I wanted to build a model that tried to predict who might win the Most Improved Player award this coming year. To do so, I looked at various box score stats and True Shooting % to predict the share of the Most Improved Player vote a player will receive. After training the model on the past 5 years of data, I had it make predictions for who will win the award based on games through November 6. The top 5 players in predicted vote share were Miles Bridges, Paul George, Dejounte Murray, Ja Morant, and Harrison Barnes. Since Paul George is already a multi-time All-Star, he is very unlikely to win the award, we can exclude him and see that the next player up in terms of predicted vote share is Tyler Herro. If we look at the market consensus for odds on the 2021-2022 Most Improved Player award provided by BettingPros, we can see that my model performs fairly well.
Out of the top 15 most likely players to win the awards according to the odds, 10 of them are in the top 15 of my model’s predicted vote share. The table to the right is comparing the ten players with the shortest odds to win the award (11 since Bane and Edwards have the same odds) versus what place my model thinks these players will come in for the award. As you can see, the two players with by the far the shortest odds, Ja Morant and Miles Bridges, come in at 4th and 1st respectively in my model’s predictions.
The model I described above is a linear regression model, and without getting too technical, one of the consequences of using a linear regression model is that it is not ideal for predicting vote shares where a majority of the players will receive no share of the vote and only a handful of players will receive any share of the vote. To remedy this issue, I also trained a logistic regression model on the last 5 years of data. However, the only problem with using a logistic regression model is that it cannot predict what share of the vote a player will get, it can only predict whether a player will receive any share of the vote at all. That being said, my logistic regression model produced results not too dissimilar from my linear model. It predicted that the only players who will receive any share of the Most Improved Player Award vote will be Jakob Poetl, Paul George, Miles Bridges, Cole Anthony, Tyler Herro, Harrison Barnes, Desmond Bane, and Ja Morant.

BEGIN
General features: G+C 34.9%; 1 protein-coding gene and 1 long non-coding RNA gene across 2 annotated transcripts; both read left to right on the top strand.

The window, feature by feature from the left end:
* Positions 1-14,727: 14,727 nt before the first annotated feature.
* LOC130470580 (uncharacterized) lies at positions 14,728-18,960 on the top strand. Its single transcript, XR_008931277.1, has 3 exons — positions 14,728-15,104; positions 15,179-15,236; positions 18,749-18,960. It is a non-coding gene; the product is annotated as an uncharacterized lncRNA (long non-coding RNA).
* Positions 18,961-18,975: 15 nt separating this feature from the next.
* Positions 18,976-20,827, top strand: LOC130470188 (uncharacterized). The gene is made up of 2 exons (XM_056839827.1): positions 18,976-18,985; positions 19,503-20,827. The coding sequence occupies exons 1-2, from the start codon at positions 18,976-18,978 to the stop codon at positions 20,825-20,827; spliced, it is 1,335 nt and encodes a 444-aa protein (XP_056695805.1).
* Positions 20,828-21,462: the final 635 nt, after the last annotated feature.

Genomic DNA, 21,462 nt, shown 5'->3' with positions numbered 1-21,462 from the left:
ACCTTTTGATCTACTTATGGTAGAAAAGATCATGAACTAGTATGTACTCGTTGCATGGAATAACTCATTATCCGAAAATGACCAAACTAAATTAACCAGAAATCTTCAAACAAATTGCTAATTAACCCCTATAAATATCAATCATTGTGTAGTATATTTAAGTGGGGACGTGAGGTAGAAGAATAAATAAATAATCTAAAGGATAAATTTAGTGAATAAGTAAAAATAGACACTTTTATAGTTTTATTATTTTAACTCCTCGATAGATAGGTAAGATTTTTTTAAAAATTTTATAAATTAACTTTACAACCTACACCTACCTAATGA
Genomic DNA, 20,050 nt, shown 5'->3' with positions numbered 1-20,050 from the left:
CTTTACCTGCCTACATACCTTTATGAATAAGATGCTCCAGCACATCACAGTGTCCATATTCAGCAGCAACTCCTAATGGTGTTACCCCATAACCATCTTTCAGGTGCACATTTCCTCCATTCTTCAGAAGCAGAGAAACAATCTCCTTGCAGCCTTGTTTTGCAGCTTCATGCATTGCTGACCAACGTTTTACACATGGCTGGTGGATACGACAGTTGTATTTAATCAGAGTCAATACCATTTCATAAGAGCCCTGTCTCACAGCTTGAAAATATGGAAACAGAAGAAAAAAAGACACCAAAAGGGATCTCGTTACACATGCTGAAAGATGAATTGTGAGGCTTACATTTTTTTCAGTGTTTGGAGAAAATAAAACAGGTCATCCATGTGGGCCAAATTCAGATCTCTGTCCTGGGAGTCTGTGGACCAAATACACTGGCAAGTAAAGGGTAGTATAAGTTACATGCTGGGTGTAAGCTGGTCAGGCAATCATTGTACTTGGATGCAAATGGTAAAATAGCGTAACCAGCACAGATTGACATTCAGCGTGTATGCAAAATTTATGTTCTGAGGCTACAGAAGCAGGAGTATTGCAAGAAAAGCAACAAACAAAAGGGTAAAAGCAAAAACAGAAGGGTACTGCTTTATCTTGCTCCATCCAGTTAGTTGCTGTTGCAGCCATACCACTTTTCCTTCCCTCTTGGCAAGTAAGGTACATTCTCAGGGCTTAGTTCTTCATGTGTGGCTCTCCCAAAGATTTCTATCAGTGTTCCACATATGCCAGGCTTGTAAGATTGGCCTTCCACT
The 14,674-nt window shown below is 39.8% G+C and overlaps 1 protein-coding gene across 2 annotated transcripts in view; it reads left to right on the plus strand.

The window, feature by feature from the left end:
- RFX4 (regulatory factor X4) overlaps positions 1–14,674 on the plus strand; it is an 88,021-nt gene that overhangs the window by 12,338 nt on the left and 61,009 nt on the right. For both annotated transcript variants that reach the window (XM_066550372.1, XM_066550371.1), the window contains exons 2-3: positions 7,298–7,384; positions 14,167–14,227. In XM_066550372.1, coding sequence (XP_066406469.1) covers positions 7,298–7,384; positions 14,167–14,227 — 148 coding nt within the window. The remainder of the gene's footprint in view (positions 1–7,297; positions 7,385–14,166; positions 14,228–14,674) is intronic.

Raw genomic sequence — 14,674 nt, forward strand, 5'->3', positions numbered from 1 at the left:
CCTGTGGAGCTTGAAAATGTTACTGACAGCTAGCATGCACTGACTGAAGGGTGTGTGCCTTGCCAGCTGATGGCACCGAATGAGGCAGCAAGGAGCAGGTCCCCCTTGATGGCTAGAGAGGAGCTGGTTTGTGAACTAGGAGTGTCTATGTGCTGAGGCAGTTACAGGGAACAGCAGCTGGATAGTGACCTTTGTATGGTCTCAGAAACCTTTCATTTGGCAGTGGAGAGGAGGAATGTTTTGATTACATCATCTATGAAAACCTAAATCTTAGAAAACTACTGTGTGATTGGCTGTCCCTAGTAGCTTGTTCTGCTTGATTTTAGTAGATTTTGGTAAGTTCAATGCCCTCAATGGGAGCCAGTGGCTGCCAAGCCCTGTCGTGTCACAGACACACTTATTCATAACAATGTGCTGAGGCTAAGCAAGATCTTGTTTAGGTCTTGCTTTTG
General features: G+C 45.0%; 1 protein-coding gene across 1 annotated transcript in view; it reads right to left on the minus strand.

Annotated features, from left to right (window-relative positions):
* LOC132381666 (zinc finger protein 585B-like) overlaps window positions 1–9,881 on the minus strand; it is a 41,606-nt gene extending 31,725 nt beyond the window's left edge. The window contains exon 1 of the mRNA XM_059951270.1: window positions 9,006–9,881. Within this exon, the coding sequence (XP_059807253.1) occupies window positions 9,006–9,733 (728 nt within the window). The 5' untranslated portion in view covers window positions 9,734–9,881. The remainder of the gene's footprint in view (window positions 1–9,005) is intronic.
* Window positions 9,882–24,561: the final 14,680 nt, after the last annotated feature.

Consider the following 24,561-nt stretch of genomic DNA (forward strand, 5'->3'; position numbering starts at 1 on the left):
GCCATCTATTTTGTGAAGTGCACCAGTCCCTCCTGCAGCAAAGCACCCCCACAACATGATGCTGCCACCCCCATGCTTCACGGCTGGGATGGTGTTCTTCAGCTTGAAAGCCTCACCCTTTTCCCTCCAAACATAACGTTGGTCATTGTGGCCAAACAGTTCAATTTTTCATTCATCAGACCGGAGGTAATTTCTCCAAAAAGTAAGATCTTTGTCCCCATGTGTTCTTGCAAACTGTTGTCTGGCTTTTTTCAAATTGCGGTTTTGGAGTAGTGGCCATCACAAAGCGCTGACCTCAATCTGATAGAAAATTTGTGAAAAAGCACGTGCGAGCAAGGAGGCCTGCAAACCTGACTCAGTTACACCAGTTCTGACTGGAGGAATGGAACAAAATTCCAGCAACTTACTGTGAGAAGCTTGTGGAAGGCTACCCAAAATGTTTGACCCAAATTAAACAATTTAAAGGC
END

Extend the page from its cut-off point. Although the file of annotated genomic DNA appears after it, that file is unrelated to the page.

To have a point of comparison for my models, I wanted to look at the change in players’ DARKO, an advanced stat similar to LEBRON. Like LEBRON, DARKO is an attempt to create an all-in-one stat that describes and predicts player performance. Thankfully, the creator of DARKO, Kostya Medvedovsky, tracks the change in DARKO for players from last year to this year. As of the 6th of November , the top 5 non-rookies in terms of positive increase in DARKO from last year are Darius Garland, Gary Payton II, Georges Niang, Cole Anthony, and Tyus Jones. Out of the top 15 players most likely to win the award according to BettingPro’s odds, only 2 of them appear in the top 15 of the biggest improvers in terms of DARKO. The conclusion to be drawn from these results isn't that my simple models are a better indicator of improvement than the DARKO model, rather that they’re modeling different things. The DARKO model is trying to quantify performance, while my models are trying to predict what types of increases in performance the voters will reward. The result of this is that my models only look at the things voters seem to care about, box score stats, while DARKO considers a wide array of data in an attempt to capture overall performance, a seemingly futile exercise when trying to predict who the voters will reward.